THE BEST OF THE HORROR SOCIETY 2013, edited by Carson Buckingham, is a collection of twenty eight excellent horror stories designed to sit with you long after you read the final page. What’s interesting is that unlike many recent anthologies, this one is built not around a theme but rather is a collection of simply great stories which are dark, disturbing, and in many cases, push the boundaries of horror. Ironically, I did find a common thread through many of the stories and that was that bad things often happened to bad people, although good people certainly got caught in the grip of evil as well.
Of the twenty eight stories, there were some from well-established voices along with relative newcomers to the horror genre. As is often the case in these anthologies, sometimes the most entertaining stories came from the newer voices who are just now flexing their storytelling muscle. There wasn’t a single bad story, which made my task of narrowing down to my favorites all that much more challenging. Of the stories that I listed below as my favorites, please understand that my selection is entirely subjective to the impact each of the stories had on me. While I enjoyed each story in the anthology, the following managed to hit a nerve and make the story stand out and linger long after the final word was read.
“Ceremony”, by William F. Nolan is the perfect tale to kick off the anthology in style. A story by one of the grand masters of short fiction is bound to be a treat and Nolan certainly does not disappoint. The story centers on an unnamed hitman traveling to New England to carry out a job. Of course, the bus breaks down in the creepy town of Doour’s Mill, and the man gets thrown into the middle of some very odd goings on. To tell any more would ruin the story. Of course, like any Nolan story, getting there is half the fun and Nolan pulls out all the stops in his descriptions of the town and its very strange citizens. Ceremony is a story that lingers with you long after reading it.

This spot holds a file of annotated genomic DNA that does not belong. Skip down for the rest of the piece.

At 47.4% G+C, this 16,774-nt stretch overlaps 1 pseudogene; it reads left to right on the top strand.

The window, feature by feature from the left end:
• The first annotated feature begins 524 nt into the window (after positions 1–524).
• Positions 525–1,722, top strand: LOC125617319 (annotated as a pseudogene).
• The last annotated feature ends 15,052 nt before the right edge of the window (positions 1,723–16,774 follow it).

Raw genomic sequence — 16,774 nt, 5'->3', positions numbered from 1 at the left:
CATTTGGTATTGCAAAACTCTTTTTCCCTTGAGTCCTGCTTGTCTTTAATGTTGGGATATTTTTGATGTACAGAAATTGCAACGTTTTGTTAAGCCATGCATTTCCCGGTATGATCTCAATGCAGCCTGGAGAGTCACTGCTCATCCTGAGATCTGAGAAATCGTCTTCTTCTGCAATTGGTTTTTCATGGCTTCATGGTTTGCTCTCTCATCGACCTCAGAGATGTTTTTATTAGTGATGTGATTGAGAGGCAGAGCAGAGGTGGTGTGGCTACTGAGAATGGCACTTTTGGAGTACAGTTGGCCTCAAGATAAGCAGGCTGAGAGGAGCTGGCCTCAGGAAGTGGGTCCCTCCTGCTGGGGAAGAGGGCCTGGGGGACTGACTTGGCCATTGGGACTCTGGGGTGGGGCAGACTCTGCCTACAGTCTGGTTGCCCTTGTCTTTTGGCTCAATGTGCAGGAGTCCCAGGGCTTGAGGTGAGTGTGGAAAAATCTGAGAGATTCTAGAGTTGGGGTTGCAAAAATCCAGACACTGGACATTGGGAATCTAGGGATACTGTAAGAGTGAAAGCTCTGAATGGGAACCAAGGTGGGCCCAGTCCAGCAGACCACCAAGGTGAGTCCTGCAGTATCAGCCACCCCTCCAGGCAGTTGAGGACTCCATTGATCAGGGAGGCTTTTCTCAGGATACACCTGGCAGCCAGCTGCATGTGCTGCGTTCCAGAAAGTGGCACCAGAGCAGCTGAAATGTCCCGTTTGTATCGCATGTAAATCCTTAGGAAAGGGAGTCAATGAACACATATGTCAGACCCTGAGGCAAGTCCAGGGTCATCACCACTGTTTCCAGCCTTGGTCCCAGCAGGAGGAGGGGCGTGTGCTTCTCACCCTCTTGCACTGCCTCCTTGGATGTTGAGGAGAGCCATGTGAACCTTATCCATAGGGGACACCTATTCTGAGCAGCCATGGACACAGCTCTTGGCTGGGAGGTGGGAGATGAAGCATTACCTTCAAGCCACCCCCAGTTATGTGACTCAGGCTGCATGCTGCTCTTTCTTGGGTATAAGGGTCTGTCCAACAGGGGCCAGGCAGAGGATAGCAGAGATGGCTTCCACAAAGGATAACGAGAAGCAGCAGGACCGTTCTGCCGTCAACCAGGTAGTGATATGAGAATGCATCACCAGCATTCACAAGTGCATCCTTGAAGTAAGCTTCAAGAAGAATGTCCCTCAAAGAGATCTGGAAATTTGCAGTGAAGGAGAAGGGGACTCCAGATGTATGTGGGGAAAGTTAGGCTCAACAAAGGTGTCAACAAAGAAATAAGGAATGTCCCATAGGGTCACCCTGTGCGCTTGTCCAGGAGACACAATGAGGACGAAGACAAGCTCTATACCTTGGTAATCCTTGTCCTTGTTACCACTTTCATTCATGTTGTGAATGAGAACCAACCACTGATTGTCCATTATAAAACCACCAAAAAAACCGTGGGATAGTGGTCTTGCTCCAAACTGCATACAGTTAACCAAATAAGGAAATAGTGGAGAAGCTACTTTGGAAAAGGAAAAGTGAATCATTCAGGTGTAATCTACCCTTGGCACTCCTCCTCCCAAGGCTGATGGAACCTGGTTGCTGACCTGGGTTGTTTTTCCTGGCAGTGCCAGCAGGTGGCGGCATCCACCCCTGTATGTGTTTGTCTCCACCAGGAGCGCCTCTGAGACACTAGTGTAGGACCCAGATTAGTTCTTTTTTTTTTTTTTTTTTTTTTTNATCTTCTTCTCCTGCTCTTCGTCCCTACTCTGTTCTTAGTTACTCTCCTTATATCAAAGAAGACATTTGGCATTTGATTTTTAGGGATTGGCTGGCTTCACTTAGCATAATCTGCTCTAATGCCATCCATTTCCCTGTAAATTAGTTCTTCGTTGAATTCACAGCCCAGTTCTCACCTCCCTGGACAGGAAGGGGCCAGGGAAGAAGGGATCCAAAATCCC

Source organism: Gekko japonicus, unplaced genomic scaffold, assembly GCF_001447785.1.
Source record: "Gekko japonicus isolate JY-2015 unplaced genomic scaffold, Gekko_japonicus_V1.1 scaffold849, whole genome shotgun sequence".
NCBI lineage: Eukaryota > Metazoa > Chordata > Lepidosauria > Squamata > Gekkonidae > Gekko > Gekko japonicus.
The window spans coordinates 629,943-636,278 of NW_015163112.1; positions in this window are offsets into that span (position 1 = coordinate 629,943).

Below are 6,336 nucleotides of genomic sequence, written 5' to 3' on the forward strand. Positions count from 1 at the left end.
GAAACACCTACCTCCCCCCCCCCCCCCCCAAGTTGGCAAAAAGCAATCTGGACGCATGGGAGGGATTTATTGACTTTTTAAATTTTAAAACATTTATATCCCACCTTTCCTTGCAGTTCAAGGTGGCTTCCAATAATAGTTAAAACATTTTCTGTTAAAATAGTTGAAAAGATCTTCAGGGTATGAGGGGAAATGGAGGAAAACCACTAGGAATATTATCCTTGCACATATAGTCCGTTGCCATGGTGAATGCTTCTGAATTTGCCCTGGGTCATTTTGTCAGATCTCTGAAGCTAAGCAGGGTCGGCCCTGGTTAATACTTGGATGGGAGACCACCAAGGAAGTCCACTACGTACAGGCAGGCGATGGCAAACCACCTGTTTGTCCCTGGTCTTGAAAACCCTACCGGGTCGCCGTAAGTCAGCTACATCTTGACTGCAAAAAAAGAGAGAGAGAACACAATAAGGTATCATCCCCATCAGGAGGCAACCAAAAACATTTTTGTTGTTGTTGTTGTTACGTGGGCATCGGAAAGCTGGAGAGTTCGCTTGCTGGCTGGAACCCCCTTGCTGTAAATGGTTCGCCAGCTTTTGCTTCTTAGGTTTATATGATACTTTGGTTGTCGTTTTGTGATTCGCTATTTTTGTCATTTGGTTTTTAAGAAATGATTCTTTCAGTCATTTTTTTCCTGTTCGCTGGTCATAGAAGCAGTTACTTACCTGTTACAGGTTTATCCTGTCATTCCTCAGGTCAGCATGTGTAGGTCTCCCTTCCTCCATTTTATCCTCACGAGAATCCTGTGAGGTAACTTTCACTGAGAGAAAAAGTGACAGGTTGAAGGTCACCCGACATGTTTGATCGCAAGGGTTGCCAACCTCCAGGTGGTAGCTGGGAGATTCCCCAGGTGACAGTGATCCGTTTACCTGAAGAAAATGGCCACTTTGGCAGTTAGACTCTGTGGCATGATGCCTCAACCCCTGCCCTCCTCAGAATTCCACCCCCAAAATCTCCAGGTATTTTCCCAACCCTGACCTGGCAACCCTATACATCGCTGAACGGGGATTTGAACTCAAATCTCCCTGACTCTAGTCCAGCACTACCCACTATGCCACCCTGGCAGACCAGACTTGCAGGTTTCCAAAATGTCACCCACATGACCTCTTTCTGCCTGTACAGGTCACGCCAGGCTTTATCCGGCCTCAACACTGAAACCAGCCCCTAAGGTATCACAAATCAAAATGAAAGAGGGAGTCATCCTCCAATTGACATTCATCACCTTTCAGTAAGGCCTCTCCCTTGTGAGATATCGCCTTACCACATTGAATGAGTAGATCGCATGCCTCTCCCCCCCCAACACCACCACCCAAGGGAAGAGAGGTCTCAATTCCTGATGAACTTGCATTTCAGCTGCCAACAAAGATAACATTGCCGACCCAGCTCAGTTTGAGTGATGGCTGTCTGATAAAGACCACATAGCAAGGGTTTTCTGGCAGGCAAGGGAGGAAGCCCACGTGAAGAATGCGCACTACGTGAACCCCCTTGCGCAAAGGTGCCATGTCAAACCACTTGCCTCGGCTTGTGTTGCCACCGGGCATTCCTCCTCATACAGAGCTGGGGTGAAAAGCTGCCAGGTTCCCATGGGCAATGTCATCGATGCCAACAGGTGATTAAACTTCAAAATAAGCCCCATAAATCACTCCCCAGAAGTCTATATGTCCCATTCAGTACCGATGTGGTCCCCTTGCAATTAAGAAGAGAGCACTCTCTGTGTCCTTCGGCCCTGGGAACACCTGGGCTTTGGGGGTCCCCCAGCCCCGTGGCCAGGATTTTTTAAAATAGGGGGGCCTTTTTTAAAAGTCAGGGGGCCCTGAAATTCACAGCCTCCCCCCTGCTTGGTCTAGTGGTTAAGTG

“Lemminaid”, by Carson Buckingham is a story of a wealthy old man, Peterson Sharpe, who spots a young boy selling lemonade by the side of the road and decides to stop. While to story starts in an almost lighthearted tone, it quickly dissolves into something a lot darker and leaves us with an ending very reminiscent of early Richard Matheson. A strong moral lesson is given here in that you will reap what you sow.
“White Hell, Wisconsin”, by Weldon Burge was another stand-out story in the anthology and clearly the case of bad things happening to good people. It follows the story of a snow plow driver who on the night of a huge blizzard comes face to face with a very familiar monster – mankind. What really stood out in this tale was not only the sense of isolation from the storm, but the manner of how cold and calculating those in the story can be given the right circumstances. A dark and unsettling read, it sends chills as it serves as an allegory for what is happening to the youth of America. Very chilling indeed.
“Normal is Relative”, by Dan Dillard starts off as a simple paint by numbers story of a young couple having dinner at home when their idyllic evening is interrupted by the unexpected arrival of the man’s psychotic brother. Of course, this story quickly spirals out of control and after the blood soaked violence, the ending hits you with an twist I can guarantee you won’t see coming. It lingered long after reading and is highly recommended.
“Madeleine”, by Julianne Snow is a dark tale about a six year old girl haunted by prophetic dreams of her family’s gruesome demise. Throw into the mix a creepy aunt who gives the terrified girl an unusual doll to help with her night terrors and you have another great tale with the requisite twist ending. Another story that pays quiet homage to Richard Matheson and manages to scare us long after we’ve finished reading.